Action Committee on Court Operations in Response to COVID-19 - main content
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1. PRE-TRIAL PHASE
2. TRIAL PHASE
- Daily arrival to and departure from courthouse – Jurors are responsible for transporting themselves to and from the courthouse for each day of a trial. They may leave the courthouse independently for breaks (such as lunch), and they return to their homes at the end of each day. Although, typically, they are kept together during court recesses, unless individuals wish to independently go outside for air or to smoke. In certain circumstances, such as trials in remote regions, jurors may be housed in temporary accommodation (such as a hotel) for the duration of a trial.
- Movement to jury room and use of common facilities – Jurors may access courthouses through common points of entry and exit, or be directed to designated entry and exit points. They then proceed to jury rooms, where they congregate as individual (12-14 person) juries before being called into the courtroom. Jury rooms vary in size and configuration, but typically include a boardroom-style table and seating for all 12-14 jurors. Jury rooms sometimes include male and female washrooms; in other settings, jurors make use of common washroom facilities.
- Sitting in the jury stand – Once called into the courtroom, each juror sits in the jury stand. The jury stand is, in most courtrooms, a physical structure, like a box, in which there are the requisite number of chairs. The jury stand is off to one side of the courtroom, removed from the witness box, the clerk, and the judge. Within the jury stand, chairs are close together. The jury will remain in the jury stand for most of the time that the court is in session. The proximity of the jury stand to other courtroom elements and individuals will vary from one courtroom to the next. Once the presentation of evidence begins, the alternate jurors may be excused, leaving 12 jurors to try the case.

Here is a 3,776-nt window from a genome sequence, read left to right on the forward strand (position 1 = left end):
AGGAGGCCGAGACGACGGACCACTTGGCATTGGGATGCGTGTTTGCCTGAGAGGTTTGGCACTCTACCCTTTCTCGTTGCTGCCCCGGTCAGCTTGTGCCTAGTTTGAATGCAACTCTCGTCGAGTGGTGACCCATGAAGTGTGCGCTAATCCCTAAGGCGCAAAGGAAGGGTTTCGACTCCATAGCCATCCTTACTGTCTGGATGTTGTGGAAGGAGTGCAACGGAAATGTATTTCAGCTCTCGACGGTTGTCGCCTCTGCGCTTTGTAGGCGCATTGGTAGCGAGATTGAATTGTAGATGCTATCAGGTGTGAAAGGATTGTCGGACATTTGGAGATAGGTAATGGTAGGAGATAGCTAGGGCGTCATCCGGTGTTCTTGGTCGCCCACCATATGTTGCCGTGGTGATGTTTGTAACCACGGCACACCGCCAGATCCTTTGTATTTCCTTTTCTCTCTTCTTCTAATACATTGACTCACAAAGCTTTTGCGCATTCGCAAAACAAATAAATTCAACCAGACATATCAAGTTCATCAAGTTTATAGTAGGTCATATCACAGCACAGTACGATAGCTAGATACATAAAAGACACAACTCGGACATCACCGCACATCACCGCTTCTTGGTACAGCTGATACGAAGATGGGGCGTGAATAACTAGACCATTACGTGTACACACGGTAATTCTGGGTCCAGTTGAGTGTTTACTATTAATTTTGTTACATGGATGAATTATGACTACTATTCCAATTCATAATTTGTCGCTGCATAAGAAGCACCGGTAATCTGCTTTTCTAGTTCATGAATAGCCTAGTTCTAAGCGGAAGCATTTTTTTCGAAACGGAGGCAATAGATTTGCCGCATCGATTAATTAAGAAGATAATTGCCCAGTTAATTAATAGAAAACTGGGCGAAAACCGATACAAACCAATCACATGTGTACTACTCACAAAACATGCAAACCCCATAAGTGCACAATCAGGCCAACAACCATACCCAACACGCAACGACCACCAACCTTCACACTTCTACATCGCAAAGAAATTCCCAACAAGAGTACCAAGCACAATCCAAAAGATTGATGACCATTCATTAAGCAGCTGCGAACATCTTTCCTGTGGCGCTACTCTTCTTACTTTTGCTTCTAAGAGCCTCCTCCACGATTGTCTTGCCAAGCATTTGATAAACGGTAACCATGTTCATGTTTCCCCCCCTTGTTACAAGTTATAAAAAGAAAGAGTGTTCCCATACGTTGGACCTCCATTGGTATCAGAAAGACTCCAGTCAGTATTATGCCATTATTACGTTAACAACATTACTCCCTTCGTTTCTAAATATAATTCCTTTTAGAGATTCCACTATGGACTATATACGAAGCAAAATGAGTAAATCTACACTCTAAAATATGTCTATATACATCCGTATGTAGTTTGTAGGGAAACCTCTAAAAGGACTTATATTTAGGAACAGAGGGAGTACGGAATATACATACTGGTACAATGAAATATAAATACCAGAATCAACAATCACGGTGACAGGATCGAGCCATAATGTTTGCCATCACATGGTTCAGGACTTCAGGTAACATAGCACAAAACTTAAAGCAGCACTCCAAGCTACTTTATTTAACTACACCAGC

- Courtroom configuration – Other individuals in the courtroom include the judge, typically sitting behind a raised dais; court clerk(s) and court recorder, typically seated just in front of the dais; counsel, typically seated behind individual tables facing the dais, and rising to speak at their tables or at a common lectern; and the audience, seated behind the tables reserved for counsel. Security staff, translators, and additional personnel may be situated at various locations. (A diagram of a sample courtroom is provided in the annex below).
- Jury instructions – In instructions to the jury, the judge will specify the length of each sitting, as well as the time at which breaks will be taken. At the opening of a trial, the judge will invite the jury to proceed to the jury room to decide upon the selection of a foreperson.
- Exclusion of the jury – The judge may order the exclusion of the jury from the courtroom in certain circumstances, including “voir dire” hearings to determine the admissibility of evidence. During the exclusion of the jury from the courtroom, the jury will be directed to the jury room by a court services officer. The jury will remain together, and jurors will be asked to remain in the jury room until the judge calls them back in the courtroom.
- Presentation and hearing of evidence – Oral evidence is given through the summoning of individual witnesses to the witness stand, which is typically located near the judicial dais and in an area that allows clear lines of sight for jurors, the judge, and counsel. Counsel take turns asking questions of witnesses, doing so either from behind their counsel tables or from behind a common lectern. They may “approach” either witnesses or the jury in order to show them exhibits or other material, and may also pass exhibits to the court clerk or approach the judge to speak with her or him privately, when so directed. Exhibits can include documents, physical objects or photographs, or other materials (such as enlarged images or diagrams). As evidence is presented, jurors may view these materials from afar, or on display screens, or may even have opportunities to “interact” with and physically inspect exhibits. In certain trials, jurors may be provided with their own binders that contain materials that will be referred to frequently during the trial. Jurors may also be permitted, in individual cases, to keep their own notes. Many will carry their personal belongings in and out of the jury room, although coats and other belongings may be secured there during the day as well. While extremely unlikely, it remains possible that, during the course of a trial, a jury may be transported to a different location in order to view something that is considered necessary for the jury to see in order to appreciate the evidence in a case.